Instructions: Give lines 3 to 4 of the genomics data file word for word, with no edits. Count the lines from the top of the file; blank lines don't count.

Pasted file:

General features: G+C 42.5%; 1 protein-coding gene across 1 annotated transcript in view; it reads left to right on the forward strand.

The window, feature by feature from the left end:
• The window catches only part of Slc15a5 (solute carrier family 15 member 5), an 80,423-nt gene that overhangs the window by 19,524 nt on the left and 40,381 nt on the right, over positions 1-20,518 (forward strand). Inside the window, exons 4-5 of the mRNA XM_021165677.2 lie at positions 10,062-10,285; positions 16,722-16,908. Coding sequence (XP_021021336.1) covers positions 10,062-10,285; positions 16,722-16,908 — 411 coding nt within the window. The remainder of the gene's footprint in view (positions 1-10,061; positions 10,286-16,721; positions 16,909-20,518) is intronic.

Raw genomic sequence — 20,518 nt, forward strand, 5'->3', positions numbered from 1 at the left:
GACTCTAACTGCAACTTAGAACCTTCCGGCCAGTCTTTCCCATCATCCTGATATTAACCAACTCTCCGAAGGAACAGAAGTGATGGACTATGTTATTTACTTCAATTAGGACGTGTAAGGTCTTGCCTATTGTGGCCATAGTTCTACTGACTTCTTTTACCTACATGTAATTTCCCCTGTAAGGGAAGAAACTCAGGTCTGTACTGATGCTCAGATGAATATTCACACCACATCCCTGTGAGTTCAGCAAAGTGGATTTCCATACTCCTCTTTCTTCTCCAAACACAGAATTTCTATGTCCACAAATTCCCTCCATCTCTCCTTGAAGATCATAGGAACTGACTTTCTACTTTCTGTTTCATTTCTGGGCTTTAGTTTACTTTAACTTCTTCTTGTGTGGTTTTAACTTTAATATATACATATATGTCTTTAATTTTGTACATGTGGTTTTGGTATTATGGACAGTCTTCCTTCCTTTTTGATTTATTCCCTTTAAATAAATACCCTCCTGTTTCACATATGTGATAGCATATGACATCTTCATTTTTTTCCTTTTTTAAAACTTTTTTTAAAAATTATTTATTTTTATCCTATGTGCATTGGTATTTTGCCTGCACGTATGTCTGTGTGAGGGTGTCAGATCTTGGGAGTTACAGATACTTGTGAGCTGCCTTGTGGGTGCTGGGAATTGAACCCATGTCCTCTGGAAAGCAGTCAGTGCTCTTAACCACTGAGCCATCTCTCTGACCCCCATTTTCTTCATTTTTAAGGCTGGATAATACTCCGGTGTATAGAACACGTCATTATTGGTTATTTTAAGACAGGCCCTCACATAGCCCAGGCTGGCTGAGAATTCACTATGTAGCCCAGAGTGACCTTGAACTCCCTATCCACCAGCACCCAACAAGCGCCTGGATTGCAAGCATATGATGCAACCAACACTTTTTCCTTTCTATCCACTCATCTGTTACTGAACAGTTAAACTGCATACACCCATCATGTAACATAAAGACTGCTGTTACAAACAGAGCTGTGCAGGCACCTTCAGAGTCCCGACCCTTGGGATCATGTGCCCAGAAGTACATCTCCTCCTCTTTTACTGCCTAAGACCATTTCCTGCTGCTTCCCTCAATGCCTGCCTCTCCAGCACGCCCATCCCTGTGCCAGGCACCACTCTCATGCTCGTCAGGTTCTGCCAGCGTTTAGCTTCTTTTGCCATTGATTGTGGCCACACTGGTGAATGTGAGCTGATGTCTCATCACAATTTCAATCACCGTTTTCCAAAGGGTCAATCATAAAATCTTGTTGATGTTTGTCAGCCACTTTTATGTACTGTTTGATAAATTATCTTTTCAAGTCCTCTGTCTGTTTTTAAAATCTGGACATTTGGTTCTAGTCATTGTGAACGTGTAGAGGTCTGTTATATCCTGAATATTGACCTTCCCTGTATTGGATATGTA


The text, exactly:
• The window catches only part of Slc15a5 (solute carrier family 15 member 5), an 80,423-nt gene that overhangs the window by 19,524 nt on the left and 40,381 nt on the right, over positions 1-20,518 (forward strand). Inside the window, exons 4-5 of the mRNA XM_021165677.2 lie at positions 10,062-10,285; positions 16,722-16,908. Coding sequence (XP_021021336.1) covers positions 10,062-10,285; positions 16,722-16,908 — 411 coding nt within the window. The remainder of the gene's footprint in view (positions 1-10,061; positions 10,286-16,721; positions 16,909-20,518) is intronic.

Raw genomic sequence — 20,518 nt, forward strand, 5'->3', positions numbered from 1 at the left: